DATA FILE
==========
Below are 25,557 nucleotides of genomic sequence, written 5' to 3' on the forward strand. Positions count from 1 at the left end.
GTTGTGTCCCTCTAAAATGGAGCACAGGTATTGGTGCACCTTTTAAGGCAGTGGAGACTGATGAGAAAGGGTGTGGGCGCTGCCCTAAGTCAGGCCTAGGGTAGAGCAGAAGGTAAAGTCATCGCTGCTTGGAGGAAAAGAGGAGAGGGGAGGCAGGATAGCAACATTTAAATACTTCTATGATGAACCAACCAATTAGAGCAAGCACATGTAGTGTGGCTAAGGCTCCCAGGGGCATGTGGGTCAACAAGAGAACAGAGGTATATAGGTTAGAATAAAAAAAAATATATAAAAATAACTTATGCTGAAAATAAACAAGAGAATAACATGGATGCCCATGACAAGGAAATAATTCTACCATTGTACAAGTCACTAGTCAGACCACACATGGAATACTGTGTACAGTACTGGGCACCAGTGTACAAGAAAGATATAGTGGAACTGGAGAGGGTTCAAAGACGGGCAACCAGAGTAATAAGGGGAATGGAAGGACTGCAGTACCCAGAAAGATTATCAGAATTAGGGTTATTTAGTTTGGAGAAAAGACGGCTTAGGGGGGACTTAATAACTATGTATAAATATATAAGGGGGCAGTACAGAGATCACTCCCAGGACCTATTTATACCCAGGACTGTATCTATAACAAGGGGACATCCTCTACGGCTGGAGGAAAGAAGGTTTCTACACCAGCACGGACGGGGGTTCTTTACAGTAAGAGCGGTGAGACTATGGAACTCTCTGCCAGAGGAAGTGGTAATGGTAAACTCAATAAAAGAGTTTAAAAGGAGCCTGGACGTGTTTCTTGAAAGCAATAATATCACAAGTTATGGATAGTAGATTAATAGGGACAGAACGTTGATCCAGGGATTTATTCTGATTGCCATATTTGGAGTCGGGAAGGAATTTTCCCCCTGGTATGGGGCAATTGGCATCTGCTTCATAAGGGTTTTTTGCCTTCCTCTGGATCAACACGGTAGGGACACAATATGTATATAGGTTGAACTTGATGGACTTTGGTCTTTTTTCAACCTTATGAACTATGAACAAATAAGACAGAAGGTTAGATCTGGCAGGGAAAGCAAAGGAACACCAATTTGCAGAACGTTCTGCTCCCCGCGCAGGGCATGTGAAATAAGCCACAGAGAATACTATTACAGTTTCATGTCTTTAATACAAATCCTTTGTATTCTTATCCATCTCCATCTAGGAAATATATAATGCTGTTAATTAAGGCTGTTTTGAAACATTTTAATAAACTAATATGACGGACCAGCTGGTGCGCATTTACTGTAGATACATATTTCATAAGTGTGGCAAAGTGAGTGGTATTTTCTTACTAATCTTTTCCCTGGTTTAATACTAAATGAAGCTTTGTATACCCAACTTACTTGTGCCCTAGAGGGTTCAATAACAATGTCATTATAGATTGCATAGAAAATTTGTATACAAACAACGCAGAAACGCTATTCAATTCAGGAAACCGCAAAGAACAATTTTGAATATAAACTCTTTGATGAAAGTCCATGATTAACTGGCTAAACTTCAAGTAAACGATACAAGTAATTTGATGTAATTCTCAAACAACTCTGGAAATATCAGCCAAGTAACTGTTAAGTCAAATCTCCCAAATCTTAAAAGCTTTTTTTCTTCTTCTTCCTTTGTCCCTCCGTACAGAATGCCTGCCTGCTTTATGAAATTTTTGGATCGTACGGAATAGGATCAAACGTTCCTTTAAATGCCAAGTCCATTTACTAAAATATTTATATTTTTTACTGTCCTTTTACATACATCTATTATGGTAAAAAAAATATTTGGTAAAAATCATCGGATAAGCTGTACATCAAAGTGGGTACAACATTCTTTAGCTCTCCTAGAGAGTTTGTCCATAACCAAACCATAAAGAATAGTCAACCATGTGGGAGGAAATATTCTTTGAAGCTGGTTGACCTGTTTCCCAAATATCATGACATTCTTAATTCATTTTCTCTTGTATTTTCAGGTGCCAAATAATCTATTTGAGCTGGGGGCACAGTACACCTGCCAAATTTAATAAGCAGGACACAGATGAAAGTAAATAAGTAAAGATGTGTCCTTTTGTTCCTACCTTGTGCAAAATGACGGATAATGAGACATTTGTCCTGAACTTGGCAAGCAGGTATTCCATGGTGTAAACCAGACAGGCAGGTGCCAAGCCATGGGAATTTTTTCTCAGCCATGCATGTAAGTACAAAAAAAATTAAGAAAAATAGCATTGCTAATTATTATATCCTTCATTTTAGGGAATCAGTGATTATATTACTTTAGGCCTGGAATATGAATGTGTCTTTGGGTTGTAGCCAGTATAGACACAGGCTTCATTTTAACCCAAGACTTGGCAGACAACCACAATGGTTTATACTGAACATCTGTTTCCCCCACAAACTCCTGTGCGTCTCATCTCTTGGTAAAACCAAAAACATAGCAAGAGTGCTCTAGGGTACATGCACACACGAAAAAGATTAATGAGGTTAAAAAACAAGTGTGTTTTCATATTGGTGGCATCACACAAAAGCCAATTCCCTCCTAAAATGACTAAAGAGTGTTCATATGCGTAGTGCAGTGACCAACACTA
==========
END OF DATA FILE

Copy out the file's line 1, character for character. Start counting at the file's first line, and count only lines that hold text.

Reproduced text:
Below are 25,557 nucleotides of genomic sequence, written 5' to 3' on the forward strand. Positions count from 1 at the left end.